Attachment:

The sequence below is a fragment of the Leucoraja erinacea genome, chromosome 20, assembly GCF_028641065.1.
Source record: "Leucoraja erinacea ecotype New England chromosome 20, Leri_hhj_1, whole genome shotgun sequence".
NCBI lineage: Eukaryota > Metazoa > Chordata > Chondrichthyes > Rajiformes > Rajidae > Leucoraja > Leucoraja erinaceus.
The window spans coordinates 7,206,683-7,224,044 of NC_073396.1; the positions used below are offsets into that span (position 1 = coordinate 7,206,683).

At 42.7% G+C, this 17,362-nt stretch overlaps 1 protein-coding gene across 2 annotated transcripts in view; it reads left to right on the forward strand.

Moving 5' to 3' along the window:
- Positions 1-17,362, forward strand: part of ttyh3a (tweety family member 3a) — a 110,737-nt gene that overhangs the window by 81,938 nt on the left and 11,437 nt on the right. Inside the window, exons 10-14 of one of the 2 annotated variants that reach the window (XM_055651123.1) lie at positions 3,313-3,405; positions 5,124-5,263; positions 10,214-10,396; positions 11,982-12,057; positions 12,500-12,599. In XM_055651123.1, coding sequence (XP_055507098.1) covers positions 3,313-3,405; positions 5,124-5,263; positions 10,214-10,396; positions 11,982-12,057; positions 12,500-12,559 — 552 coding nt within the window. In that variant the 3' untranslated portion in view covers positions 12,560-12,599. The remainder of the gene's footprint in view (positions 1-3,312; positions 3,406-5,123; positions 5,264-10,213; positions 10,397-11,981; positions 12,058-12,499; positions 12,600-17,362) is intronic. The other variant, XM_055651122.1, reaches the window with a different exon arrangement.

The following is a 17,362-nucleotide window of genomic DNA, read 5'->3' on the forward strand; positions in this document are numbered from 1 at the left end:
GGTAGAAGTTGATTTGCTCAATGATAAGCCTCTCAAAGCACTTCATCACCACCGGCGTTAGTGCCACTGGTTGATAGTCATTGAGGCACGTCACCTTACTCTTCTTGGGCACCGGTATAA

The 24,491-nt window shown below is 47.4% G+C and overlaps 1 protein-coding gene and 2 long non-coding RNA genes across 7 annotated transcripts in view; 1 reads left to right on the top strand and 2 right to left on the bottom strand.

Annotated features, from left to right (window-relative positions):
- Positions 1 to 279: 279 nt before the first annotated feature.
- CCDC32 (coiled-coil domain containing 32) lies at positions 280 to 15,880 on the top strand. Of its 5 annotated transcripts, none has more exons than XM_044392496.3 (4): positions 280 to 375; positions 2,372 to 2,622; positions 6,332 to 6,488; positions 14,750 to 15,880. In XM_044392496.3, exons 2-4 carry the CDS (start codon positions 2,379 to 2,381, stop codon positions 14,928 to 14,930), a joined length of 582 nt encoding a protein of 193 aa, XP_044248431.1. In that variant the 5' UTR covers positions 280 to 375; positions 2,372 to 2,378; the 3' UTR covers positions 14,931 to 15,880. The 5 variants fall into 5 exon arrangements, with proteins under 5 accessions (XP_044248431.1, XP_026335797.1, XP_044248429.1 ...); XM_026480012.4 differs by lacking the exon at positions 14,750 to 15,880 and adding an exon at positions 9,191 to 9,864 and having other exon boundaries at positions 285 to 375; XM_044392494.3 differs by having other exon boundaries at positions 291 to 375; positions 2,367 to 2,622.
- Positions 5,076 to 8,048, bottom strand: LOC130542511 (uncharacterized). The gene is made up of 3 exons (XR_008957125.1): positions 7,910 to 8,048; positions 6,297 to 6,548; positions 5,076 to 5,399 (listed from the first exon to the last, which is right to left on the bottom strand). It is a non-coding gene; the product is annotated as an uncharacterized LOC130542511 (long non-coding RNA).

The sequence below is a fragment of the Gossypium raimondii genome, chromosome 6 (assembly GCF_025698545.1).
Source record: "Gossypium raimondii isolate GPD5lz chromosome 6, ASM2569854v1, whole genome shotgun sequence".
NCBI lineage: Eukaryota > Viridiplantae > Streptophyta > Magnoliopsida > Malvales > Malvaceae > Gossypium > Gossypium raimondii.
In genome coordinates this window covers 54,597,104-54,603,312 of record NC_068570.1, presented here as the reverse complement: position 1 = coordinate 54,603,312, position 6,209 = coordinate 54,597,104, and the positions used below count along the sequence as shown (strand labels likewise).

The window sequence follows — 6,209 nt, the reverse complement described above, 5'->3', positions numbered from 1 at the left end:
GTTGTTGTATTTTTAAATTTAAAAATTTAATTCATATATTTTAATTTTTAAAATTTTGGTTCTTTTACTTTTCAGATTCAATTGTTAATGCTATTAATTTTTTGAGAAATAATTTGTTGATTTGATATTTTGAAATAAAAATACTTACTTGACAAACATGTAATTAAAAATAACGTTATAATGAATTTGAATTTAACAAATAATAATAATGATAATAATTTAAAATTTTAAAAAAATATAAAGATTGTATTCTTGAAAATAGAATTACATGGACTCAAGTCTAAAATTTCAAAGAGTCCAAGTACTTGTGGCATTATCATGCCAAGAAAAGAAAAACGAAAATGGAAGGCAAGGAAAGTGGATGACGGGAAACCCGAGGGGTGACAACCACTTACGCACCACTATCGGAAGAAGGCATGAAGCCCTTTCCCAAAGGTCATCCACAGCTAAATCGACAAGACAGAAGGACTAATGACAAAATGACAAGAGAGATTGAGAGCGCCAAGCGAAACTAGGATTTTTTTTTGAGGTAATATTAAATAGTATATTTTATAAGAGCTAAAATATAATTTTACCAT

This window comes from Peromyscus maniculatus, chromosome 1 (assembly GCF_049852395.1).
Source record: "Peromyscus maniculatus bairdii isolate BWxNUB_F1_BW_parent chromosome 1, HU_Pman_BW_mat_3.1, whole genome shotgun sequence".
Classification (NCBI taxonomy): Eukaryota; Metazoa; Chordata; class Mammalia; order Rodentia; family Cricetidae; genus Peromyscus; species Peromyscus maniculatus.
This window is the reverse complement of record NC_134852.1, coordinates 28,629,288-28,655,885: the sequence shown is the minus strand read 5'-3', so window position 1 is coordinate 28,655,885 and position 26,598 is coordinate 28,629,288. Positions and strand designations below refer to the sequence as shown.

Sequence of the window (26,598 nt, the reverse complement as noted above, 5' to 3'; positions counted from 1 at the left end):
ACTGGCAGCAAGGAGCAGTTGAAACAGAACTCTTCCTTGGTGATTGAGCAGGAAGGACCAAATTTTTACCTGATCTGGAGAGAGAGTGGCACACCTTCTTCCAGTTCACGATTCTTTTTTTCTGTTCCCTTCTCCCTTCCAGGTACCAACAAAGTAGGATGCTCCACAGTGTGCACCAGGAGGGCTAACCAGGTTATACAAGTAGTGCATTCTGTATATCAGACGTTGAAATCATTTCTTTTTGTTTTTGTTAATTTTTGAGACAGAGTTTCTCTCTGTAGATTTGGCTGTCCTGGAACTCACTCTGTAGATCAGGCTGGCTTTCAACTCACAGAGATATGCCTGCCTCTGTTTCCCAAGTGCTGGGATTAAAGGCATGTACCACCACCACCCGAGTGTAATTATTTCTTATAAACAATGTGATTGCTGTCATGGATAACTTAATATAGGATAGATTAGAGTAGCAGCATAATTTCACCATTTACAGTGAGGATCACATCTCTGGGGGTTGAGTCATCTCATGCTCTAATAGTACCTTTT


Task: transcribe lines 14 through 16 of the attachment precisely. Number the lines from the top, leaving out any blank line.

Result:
- Positions 5,076 to 8,048, bottom strand: LOC130542511 (uncharacterized). The gene is made up of 3 exons (XR_008957125.1): positions 7,910 to 8,048; positions 6,297 to 6,548; positions 5,076 to 5,399 (listed from the first exon to the last, which is right to left on the bottom strand). It is a non-coding gene; the product is annotated as an uncharacterized LOC130542511 (long non-coding RNA).

The sequence below is a fragment of the Gossypium raimondii genome, chromosome 6 (assembly GCF_025698545.1).
Source record: "Gossypium raimondii isolate GPD5lz chromosome 6, ASM2569854v1, whole genome shotgun sequence".